Article ID: 71585
This article was previously published under Q71585
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The following error message is displayed when the FORMAT command cannot find enough free space on the disk to save the UNFORMAT information:
Note: <x> refers to either drive A or B or any other external drive.
Drive <x> error. Insufficient space for the MIRROR image file.
There was an error creating the format recovery file.
This disk cannot be unformatted.
When the FORMAT command is used without the "/U" option, it tries to save the UNFORMAT information when reformatting a disk to the same density. The following is the minimum space required in the last 25 percent of the disk space for the FORMAT command to create a MIRROR image file:
Disk Size Capacity Free Space Needed --------- -------- ----------------- 5.25 inches 360K 7,168 bytes 5.25 inches 1.2 MB 12,800 bytes 3.5 inches 720K 8,192 bytes 3.5 inches 1.44 MB 13,824 bytes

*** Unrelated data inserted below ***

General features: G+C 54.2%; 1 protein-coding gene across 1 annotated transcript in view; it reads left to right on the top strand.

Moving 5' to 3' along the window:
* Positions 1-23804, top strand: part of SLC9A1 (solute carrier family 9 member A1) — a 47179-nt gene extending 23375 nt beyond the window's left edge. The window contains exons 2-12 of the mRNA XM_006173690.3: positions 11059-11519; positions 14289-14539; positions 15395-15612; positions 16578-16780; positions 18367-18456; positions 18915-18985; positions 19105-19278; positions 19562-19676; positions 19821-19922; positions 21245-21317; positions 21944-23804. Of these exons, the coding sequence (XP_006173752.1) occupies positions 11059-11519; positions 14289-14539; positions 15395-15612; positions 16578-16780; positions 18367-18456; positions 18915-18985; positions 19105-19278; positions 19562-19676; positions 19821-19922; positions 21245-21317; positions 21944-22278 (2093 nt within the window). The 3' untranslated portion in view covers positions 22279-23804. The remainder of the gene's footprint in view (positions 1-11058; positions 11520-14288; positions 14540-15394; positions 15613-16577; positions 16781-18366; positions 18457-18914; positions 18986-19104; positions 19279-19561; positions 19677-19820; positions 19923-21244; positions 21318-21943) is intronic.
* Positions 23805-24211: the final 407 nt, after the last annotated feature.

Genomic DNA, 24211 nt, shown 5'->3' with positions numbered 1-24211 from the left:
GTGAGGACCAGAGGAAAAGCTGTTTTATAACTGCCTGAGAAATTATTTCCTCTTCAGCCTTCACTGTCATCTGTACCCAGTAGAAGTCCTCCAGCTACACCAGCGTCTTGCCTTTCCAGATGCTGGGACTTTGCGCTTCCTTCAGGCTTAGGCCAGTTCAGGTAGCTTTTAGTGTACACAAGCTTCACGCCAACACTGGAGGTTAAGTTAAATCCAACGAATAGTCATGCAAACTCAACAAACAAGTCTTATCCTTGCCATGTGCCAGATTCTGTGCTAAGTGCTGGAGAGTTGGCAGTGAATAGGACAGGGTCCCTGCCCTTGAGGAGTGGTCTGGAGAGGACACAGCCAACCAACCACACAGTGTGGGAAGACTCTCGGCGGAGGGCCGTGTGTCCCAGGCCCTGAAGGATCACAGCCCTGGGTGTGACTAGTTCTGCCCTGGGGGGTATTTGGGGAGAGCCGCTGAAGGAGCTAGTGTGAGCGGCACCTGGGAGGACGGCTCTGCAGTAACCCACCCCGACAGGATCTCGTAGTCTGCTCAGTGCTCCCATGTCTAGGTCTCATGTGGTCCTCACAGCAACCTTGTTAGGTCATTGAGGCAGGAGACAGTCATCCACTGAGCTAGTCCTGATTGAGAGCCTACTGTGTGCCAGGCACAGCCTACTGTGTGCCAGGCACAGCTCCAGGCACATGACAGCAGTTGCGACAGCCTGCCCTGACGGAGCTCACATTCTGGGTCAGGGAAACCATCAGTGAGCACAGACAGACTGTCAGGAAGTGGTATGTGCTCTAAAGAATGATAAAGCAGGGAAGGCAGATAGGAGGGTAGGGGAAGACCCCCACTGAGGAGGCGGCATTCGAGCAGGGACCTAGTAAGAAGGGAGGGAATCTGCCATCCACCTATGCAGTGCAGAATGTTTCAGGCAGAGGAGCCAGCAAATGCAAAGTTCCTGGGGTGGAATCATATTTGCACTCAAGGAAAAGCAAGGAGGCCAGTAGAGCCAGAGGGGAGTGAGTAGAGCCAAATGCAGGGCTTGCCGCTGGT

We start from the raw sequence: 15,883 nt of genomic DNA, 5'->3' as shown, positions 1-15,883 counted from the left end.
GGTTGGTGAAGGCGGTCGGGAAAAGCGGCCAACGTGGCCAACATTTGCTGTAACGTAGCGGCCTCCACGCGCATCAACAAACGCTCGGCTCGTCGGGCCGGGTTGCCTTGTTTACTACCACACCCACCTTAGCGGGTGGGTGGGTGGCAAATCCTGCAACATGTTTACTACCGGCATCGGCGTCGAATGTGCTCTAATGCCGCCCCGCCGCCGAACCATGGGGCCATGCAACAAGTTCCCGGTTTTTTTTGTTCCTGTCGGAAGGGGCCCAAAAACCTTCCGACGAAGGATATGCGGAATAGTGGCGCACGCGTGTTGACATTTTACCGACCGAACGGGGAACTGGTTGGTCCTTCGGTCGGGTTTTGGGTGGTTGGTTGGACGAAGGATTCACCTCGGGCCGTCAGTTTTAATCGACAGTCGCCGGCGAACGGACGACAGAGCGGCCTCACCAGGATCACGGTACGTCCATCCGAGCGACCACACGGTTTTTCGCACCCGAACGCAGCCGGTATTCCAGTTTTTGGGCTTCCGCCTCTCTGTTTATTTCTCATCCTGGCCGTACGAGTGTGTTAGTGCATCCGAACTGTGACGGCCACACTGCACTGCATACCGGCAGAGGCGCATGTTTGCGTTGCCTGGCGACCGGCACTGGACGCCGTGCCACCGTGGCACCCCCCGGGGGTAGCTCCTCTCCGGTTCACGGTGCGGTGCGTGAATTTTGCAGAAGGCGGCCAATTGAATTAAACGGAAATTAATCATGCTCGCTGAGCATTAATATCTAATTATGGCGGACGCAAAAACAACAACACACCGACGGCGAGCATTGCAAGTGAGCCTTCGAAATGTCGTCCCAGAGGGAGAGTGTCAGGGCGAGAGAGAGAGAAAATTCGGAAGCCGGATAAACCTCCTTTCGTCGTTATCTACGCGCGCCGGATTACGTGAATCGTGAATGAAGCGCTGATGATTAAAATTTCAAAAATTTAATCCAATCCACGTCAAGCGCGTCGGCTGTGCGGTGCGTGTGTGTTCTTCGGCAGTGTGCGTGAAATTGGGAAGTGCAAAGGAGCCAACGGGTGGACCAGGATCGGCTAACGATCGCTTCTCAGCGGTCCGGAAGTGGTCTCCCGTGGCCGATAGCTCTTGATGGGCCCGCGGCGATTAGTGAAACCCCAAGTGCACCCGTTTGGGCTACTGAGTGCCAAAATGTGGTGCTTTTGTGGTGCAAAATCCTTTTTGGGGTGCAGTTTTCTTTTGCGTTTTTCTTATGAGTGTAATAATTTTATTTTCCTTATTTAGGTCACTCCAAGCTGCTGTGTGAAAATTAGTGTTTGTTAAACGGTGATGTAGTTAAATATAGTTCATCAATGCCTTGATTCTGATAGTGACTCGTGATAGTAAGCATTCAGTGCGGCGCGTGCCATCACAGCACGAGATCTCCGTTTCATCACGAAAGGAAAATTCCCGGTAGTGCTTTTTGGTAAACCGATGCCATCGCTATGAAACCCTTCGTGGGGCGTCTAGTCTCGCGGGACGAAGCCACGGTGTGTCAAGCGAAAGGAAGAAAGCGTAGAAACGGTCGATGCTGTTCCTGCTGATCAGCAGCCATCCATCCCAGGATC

The FORMAT command in MS-DOS version 5.0 examines the disk to determine if it has already been formatted. If the disk has been formatted, the FORMAT command attempts to create a MIRROR image file before reformatting the disk. When FORMAT finds that there is not enough room on the disk to create a MIRROR image file, it displays the error message and gives you an option to continue with FORMAT. If you choose to continue, the MIRROR image file is not created, and the UNFORMAT command will not be able to recover the old information from the newly formatted disk.
A MIRROR image file contains the information that the UNFORMAT command needs to unformat the disk. MIRROR image files can also be created with the MIRROR command. For more information on MIRROR, FORMAT, and UNFORMAT, query on the following words:
mirror and unformatThe UNFORMAT information consists of Boot Sector, File Allocation Table, and Root Directory, which is stored in the MIRROR image file.
The requirement of free space in the last 25 percent of the disk space is imposed to prevent UNFORMAT from taking an extensive amount of time when trying to find the control file anywhere on the disk.
Article ID: 71585 - Last Review: February 27, 2014 - Revision: 1.0
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